Post-Emergence Herbicides in Corn

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It is time for farmers to control weeds in their corn fields. However, the cool, wet start to the growing season makes it doubly important to read and follow herbicide labels.

The post-emergence herbicide labels they’ll be following usually allow applications to be made at various growth stages says University of Illinois Extension Weed Scientist Aaron Hager. He says it is really important to read the label, making sure to get the height, or the stage, maybe both, of the crop correct.

This is because most all of the products for corn have a growth stage listed on the label beyond which applications, at least broadcast applications, should not be made. It is usually either plant height - measured at the highest arch of the uppermost leaf at least 50% out of the whorl - or a leaf number. Hager says if both are listed, then it is important to use the more restrictive of the two, For example, because of some of the weather conditions we’ve had across a large part of the state this year we may have corn plants which are older than their height would suggest. Using the leaf collar method is typically a better way to stage the development of the corn plant. If you can do both the height and the counting, the leaf collar method is the better method to determine the stage of the corn plant."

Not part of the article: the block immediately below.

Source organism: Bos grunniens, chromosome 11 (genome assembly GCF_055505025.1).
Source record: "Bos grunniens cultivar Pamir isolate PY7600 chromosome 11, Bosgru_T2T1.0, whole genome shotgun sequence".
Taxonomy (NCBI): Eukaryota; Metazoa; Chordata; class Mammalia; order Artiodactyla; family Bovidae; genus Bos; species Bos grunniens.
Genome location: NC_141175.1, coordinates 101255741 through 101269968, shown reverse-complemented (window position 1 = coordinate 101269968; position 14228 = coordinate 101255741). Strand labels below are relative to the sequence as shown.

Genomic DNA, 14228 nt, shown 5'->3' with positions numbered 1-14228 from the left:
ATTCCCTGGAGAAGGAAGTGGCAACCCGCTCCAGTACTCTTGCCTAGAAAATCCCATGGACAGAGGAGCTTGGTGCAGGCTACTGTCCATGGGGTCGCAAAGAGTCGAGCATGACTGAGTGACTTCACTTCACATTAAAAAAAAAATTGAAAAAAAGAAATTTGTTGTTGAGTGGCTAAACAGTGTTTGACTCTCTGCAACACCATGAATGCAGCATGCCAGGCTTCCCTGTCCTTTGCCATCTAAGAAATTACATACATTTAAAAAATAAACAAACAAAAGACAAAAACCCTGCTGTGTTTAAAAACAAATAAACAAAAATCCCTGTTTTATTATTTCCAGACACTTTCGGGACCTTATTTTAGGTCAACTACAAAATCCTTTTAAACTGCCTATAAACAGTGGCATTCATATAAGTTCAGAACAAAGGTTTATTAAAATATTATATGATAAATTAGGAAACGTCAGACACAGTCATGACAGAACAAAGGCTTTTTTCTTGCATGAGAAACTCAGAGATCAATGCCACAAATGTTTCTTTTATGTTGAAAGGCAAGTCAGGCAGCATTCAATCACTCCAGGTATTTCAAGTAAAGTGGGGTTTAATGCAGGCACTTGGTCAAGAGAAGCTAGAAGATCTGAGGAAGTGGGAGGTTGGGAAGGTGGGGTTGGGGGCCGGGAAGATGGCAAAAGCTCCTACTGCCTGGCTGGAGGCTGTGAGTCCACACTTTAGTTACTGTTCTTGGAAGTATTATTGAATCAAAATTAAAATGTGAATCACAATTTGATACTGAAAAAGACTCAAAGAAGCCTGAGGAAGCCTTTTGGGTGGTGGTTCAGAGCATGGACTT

Using the leaf collar method is typically a better way to stage the development of the corn plant. - Aaron Hager, University of Illinois

Corn plants under stress conditions may be more prone to injury from post-emergence herbicides. On that note, Hager says farmers should be sure to consult the product label when selecting spray additives. Many labels suggest changing from one type of additive to another when the corn crop is stressed. Also, trying to save a trip across the field by applying a post-emergence corn herbicide with liquid nitrogen as the carrier is not advisable. The U of I weed scientist says while applying high rates of UAN by itself can cause corn injury, adding a post-emergence herbicide can make it worse.